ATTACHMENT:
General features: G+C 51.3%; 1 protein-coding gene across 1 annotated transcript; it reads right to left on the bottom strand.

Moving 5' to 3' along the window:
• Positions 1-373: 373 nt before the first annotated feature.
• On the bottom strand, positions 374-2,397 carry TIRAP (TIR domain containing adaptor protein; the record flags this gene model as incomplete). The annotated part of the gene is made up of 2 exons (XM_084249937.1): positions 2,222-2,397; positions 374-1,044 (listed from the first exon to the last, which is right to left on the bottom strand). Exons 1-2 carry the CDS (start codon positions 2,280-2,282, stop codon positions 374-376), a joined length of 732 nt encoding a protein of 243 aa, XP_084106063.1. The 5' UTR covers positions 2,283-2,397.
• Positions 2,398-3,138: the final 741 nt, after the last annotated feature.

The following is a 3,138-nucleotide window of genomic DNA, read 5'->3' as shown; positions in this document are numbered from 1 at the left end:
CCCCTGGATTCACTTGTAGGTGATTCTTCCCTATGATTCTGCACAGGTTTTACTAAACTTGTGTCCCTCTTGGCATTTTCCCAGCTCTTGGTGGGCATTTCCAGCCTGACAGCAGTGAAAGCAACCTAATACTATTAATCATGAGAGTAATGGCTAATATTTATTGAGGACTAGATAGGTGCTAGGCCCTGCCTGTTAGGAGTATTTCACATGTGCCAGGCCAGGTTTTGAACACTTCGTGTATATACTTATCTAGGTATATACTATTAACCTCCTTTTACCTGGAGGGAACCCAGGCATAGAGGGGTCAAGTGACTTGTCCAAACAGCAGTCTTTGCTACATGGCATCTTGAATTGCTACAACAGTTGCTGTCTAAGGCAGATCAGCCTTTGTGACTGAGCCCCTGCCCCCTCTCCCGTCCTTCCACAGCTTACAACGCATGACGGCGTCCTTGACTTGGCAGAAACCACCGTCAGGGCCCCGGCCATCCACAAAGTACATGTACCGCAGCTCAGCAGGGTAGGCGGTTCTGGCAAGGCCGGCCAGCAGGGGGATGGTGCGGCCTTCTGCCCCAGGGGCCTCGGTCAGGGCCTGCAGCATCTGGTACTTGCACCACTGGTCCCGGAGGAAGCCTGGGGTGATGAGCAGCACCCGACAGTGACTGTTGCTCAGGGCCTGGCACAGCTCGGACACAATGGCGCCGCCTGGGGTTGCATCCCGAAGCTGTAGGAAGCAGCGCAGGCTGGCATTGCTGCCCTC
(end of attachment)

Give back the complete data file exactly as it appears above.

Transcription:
General features: G+C 51.3%; 1 protein-coding gene across 1 annotated transcript; it reads right to left on the bottom strand.

Moving 5' to 3' along the window:
• Positions 1-373: 373 nt before the first annotated feature.
• On the bottom strand, positions 374-2,397 carry TIRAP (TIR domain containing adaptor protein; the record flags this gene model as incomplete). The annotated part of the gene is made up of 2 exons (XM_084249937.1): positions 2,222-2,397; positions 374-1,044 (listed from the first exon to the last, which is right to left on the bottom strand). Exons 1-2 carry the CDS (start codon positions 2,280-2,282, stop codon positions 374-376), a joined length of 732 nt encoding a protein of 243 aa, XP_084106063.1. The 5' UTR covers positions 2,283-2,397.
• Positions 2,398-3,138: the final 741 nt, after the last annotated feature.

The following is a 3,138-nucleotide window of genomic DNA, read 5'->3' as shown; positions in this document are numbered from 1 at the left end:
CCCCTGGATTCACTTGTAGGTGATTCTTCCCTATGATTCTGCACAGGTTTTACTAAACTTGTGTCCCTCTTGGCATTTTCCCAGCTCTTGGTGGGCATTTCCAGCCTGACAGCAGTGAAAGCAACCTAATACTATTAATCATGAGAGTAATGGCTAATATTTATTGAGGACTAGATAGGTGCTAGGCCCTGCCTGTTAGGAGTATTTCACATGTGCCAGGCCAGGTTTTGAACACTTCGTGTATATACTTATCTAGGTATATACTATTAACCTCCTTTTACCTGGAGGGAACCCAGGCATAGAGGGGTCAAGTGACTTGTCCAAACAGCAGTCTTTGCTACATGGCATCTTGAATTGCTACAACAGTTGCTGTCTAAGGCAGATCAGCCTTTGTGACTGAGCCCCTGCCCCCTCTCCCGTCCTTCCACAGCTTACAACGCATGACGGCGTCCTTGACTTGGCAGAAACCACCGTCAGGGCCCCGGCCATCCACAAAGTACATGTACCGCAGCTCAGCAGGGTAGGCGGTTCTGGCAAGGCCGGCCAGCAGGGGGATGGTGCGGCCTTCTGCCCCAGGGGCCTCGGTCAGGGCCTGCAGCATCTGGTACTTGCACCACTGGTCCCGGAGGAAGCCTGGGGTGATGAGCAGCACCCGACAGTGACTGTTGCTCAGGGCCTGGCACAGCTCGGACACAATGGCGCCGCCTGGGGTTGCATCCCGAAGCTGTAGGAAGCAGCGCAGGCTGGCATTGCTGCCCTC